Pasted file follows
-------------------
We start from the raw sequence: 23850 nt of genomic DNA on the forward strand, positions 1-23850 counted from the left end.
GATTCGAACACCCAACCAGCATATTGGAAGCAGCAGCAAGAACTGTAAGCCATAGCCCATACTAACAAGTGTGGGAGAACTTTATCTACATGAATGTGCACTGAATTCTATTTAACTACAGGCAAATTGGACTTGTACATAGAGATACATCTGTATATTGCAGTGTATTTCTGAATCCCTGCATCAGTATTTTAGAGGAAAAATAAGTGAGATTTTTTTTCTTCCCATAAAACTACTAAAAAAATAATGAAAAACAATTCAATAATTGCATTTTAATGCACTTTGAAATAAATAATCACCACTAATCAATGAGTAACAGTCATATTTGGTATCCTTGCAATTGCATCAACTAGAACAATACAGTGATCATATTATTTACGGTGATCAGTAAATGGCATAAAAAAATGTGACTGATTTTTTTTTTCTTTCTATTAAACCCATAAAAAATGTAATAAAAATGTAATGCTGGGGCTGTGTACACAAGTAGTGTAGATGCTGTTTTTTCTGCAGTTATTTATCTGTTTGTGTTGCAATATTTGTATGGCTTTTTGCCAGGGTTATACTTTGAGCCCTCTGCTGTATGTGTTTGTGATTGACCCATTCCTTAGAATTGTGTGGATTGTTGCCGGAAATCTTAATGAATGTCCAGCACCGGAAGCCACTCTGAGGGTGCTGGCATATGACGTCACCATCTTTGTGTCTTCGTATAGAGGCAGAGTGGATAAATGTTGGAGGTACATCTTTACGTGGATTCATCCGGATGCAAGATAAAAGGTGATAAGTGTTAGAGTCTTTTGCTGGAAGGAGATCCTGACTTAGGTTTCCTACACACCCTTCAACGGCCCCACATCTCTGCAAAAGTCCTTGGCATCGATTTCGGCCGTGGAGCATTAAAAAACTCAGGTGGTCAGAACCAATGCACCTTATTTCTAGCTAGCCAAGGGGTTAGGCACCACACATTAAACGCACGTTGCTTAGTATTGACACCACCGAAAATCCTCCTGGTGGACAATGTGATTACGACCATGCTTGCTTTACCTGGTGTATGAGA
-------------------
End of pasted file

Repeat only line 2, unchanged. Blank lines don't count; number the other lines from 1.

GATTCGAACACCCAACCAGCATATTGGAAGCAGCAGCAAGAACTGTAAGCCATAGCCCATACTAACAAGTGTGGGAGAACTTTATCTACATGAATGTGCACTGAATTCTATTTAACTACAGGCAAATTGGACTTGTACATAGAGATACATCTGTATATTGCAGTGTATTTCTGAATCCCTGCATCAGTATTTTAGAGGAAAAATAAGTGAGATTTTTTTTCTTCCCATAAAACTACTAAAAAAATAATGAAAAACAATTCAATAATTGCATTTTAATGCACTTTGAAATAAATAATCACCACTAATCAATGAGTAACAGTCATATTTGGTATCCTTGCAATTGCATCAACTAGAACAATACAGTGATCATATTATTTACGGTGATCAGTAAATGGCATAAAAAAATGTGACTGATTTTTTTTTTCTTTCTATTAAACCCATAAAAAATGTAATAAAAATGTAATGCTGGGGCTGTGTACACAAGTAGTGTAGATGCTGTTTTTTCTGCAGTTATTTATCTGTTTGTGTTGCAATATTTGTATGGCTTTTTGCCAGGGTTATACTTTGAGCCCTCTGCTGTATGTGTTTGTGATTGACCCATTCCTTAGAATTGTGTGGATTGTTGCCGGAAATCTTAATGAATGTCCAGCACCGGAAGCCACTCTGAGGGTGCTGGCATATGACGTCACCATCTTTGTGTCTTCGTATAGAGGCAGAGTGGATAAATGTTGGAGGTACATCTTTACGTGGATTCATCCGGATGCAAGATAAAAGGTGATAAGTGTTAGAGTCTTTTGCTGGAAGGAGATCCTGACTTAGGTTTCCTACACACCCTTCAACGGCCCCACATCTCTGCAAAAGTCCTTGGCATCGATTTCGGCCGTGGAGCATTAAAAAACTCAGGTGGTCAGAACCAATGCACCTTATTTCTAGCTAGCCAAGGGGTTAGGCACCACACATTAAACGCACGTTGCTTAGTATTGACACCACCGAAAATCCTCCTGGTGGACAATGTGATTACGACCATGCTTGCTTTACCTGGTGTATGAGA